Heh, I actually donated that SafeGuard code to JCL many years ago. They modified the name a little, but not the concept. It works, but I am not sure if all guarded objects will be released on an exception. You'll have to test that. The advantage is indeed that you don't have to cast or anything. You use the original object you created. Yesterday, I even wrote a better approach, using records an implicit and explict casts. That one is certain to work and does not need a cast and the pointer can be used as if it were the actual object (by implicit cast). type IObjectGuard<T: class> = interface function Value: T; end; TObjectGuard<T: class> = class(TInterfacedObject, IObjectGuard<T>) private FValue: T; public constructor Create(Obj: T); destructor Destroy; override; function Value: T; end; SmartPtr<T: class> = record private FGuard: IObjectGuard<T>; public class operator Explicit(const Obj: T): SmartPtr<T>; class operator Implicit(const Ptr: SmartPtr<T>): T; end; { TObjectGuard<T> } constructor TObjectGuard<T>.Create(Obj: T); begin FValue := Obj; end; destructor TObjectGuard<T>.Destroy; begin FValue.Free; inherited; end; function TObjectGuard<T>.Value: T; begin Result := FValue; end; { SmartPtr<T> } class operator SmartPtr<T>.Explicit(const Obj: T): SmartPtr<T>; begin Result.FGuard := TObjectGuard<T>.Create(Obj); end; class operator SmartPtr<T>.Implicit(const Ptr: SmartPtr<T>): T; begin if Ptr.FGuard <> nil then Result := Ptr.FGuard.Value else Result := nil; end; And it can be used like: var Bob, Fred, Jack: TTalking; begin Bob := SmartPtr<TTalking>(TTalking.Create('Bob')); Fred := SmartPtr<TTalking>(TTalking.Create('Fred')); Jack := SmartPtr<TTalking>(TTalking.Create('Jack')); Fred.Talk; Bob.Talk; raise Exception.Create('Error Message'); Jack.Talk; Writeln('This is the end of the routine'); end; As you can see, this also creates guards. They do work, even with the Exception. All are freed when the exception occurs.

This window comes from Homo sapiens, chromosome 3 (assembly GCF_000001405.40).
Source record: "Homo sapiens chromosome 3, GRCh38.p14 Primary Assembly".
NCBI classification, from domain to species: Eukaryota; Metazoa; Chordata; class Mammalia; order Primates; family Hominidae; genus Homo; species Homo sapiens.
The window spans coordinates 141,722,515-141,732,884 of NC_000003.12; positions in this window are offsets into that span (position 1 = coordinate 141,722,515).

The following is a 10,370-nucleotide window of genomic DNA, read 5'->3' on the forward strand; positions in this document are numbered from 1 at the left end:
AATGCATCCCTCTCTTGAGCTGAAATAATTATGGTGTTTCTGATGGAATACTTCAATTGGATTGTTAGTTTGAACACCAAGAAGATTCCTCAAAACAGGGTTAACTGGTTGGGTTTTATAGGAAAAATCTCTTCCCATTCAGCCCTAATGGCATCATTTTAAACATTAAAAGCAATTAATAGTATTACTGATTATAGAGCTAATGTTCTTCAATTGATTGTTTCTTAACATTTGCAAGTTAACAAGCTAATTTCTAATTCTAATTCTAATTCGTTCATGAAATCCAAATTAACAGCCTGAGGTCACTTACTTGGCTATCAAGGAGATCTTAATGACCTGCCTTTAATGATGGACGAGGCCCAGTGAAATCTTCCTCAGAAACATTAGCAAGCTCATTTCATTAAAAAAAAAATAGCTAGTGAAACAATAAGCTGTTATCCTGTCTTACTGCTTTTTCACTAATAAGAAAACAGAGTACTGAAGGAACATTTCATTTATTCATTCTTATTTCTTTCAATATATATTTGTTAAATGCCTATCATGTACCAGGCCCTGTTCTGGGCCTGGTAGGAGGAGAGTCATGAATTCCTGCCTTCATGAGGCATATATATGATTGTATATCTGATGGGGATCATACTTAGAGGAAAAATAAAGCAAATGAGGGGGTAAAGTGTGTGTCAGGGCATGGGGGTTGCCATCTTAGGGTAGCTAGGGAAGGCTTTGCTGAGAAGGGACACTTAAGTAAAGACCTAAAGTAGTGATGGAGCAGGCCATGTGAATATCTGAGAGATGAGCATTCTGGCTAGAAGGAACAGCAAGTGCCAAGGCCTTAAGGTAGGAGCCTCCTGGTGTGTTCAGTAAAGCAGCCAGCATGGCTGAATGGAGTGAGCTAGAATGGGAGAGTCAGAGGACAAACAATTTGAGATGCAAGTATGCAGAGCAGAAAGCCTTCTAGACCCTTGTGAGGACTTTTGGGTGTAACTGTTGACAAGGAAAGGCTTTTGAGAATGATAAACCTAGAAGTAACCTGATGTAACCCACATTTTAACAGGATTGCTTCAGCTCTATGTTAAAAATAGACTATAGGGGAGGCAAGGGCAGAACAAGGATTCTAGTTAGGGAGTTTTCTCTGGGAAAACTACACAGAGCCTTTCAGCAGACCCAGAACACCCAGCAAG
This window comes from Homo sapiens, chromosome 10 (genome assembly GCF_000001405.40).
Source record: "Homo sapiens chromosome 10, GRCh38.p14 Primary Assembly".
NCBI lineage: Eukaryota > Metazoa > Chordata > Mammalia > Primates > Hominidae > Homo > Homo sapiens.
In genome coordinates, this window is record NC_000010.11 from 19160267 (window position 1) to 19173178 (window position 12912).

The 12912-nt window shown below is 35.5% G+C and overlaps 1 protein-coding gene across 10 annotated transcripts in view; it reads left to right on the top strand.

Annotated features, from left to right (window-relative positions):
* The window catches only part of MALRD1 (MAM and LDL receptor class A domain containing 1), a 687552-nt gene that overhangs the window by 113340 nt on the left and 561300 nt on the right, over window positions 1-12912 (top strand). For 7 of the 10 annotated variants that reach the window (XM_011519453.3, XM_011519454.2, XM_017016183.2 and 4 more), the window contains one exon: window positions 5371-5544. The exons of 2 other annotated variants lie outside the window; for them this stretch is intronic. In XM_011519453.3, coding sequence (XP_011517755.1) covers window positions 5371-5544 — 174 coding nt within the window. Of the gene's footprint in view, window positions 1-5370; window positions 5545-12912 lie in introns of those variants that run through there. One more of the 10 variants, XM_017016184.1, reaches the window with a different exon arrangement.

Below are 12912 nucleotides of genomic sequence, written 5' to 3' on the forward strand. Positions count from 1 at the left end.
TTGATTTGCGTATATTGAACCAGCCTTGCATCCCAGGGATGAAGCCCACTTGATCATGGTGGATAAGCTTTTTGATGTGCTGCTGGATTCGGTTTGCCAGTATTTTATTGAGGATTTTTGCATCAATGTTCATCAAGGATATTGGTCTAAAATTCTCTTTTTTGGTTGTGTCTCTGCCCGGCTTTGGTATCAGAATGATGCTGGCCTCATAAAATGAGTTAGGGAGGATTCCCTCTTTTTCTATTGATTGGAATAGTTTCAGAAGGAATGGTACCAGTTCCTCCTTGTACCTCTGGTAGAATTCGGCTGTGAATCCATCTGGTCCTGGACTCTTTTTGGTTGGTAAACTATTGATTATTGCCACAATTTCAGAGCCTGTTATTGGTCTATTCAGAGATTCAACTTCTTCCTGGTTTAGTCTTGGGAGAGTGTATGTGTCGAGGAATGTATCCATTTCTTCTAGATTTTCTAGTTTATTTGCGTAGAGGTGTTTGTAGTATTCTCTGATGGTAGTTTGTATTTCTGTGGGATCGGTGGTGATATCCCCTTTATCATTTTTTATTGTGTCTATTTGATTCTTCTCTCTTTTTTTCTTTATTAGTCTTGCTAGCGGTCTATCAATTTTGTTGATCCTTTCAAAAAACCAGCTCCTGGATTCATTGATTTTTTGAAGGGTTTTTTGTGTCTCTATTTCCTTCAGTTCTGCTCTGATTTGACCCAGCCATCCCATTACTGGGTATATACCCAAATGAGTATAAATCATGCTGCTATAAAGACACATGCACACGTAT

15. 2 points
    Yes. Check that 67372036 is the same as hex $04040404, in other words, 4 bytes, each with value 4. FillChar fills bytes, even if you pass a UInt32 or even a UInt64. It will only take the low byte and multiplicate that.
  16. 2 points
    And perhaps adjust your gustatory preferences as a daily deluge of beluga caviar may make employers nervous about you salary demands
  17. 2 points
    Nowadays you can use code like this: procedure TForm1.Button1Click(Sender: TObject); begin ScaleBy(14, 10); end; But make sure, that you do not call this too often, because all sizes of VCL controls are integers. That is why, when you call ScaleBy, some rounding happens, and over time you will get loss of precision.
  18. 2 points
    Of course not. However parallel programming is not a piece of cake. There are so many ways you can shoot yourself in the foot and then blame the library.
  19. 2 points
    Make a small testcase to demo the bug so others can confirm it or point to error in code.
  20. 2 points